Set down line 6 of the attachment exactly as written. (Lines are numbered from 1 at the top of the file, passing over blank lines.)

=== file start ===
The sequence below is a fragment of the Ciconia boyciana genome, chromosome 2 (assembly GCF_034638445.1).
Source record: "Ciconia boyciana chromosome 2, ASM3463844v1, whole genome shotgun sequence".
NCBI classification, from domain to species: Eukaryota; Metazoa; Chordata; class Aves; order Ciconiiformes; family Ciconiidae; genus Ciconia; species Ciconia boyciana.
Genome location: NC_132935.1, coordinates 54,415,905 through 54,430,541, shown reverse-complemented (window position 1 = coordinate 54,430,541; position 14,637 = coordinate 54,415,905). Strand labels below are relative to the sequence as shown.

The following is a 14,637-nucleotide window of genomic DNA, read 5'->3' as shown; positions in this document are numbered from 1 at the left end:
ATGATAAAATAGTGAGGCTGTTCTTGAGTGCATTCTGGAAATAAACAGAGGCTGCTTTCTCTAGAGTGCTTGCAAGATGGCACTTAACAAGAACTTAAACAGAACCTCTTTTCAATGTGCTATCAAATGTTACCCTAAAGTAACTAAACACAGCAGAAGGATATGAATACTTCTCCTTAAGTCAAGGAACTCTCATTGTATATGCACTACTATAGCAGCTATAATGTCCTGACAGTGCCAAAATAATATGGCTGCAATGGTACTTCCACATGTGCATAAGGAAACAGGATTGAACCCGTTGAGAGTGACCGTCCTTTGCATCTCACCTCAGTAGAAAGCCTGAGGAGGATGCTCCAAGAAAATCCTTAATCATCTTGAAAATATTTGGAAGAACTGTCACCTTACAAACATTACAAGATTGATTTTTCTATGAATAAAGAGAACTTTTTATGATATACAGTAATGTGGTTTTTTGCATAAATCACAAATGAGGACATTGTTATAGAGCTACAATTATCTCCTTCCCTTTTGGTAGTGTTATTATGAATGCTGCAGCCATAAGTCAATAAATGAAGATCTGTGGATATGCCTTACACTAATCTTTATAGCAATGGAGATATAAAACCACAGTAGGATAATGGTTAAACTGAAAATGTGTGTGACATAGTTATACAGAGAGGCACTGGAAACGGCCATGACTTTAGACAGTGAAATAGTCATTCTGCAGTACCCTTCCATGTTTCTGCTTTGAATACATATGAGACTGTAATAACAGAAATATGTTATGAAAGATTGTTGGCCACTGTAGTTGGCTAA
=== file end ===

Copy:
ATGATAAAATAGTGAGGCTGTTCTTGAGTGCATTCTGGAAATAAACAGAGGCTGCTTTCTCTAGAGTGCTTGCAAGATGGCACTTAACAAGAACTTAAACAGAACCTCTTTTCAATGTGCTATCAAATGTTACCCTAAAGTAACTAAACACAGCAGAAGGATATGAATACTTCTCCTTAAGTCAAGGAACTCTCATTGTATATGCACTACTATAGCAGCTATAATGTCCTGACAGTGCCAAAATAATATGGCTGCAATGGTACTTCCACATGTGCATAAGGAAACAGGATTGAACCCGTTGAGAGTGACCGTCCTTTGCATCTCACCTCAGTAGAAAGCCTGAGGAGGATGCTCCAAGAAAATCCTTAATCATCTTGAAAATATTTGGAAGAACTGTCACCTTACAAACATTACAAGATTGATTTTTCTATGAATAAAGAGAACTTTTTATGATATACAGTAATGTGGTTTTTTGCATAAATCACAAATGAGGACATTGTTATAGAGCTACAATTATCTCCTTCCCTTTTGGTAGTGTTATTATGAATGCTGCAGCCATAAGTCAATAAATGAAGATCTGTGGATATGCCTTACACTAATCTTTATAGCAATGGAGATATAAAACCACAGTAGGATAATGGTTAAACTGAAAATGTGTGTGACATAGTTATACAGAGAGGCACTGGAAACGGCCATGACTTTAGACAGTGAAATAGTCATTCTGCAGTACCCTTCCATGTTTCTGCTTTGAATACATATGAGACTGTAATAACAGAAATATGTTATGAAAGATTGTTGGCCACTGTAGTTGGCTAA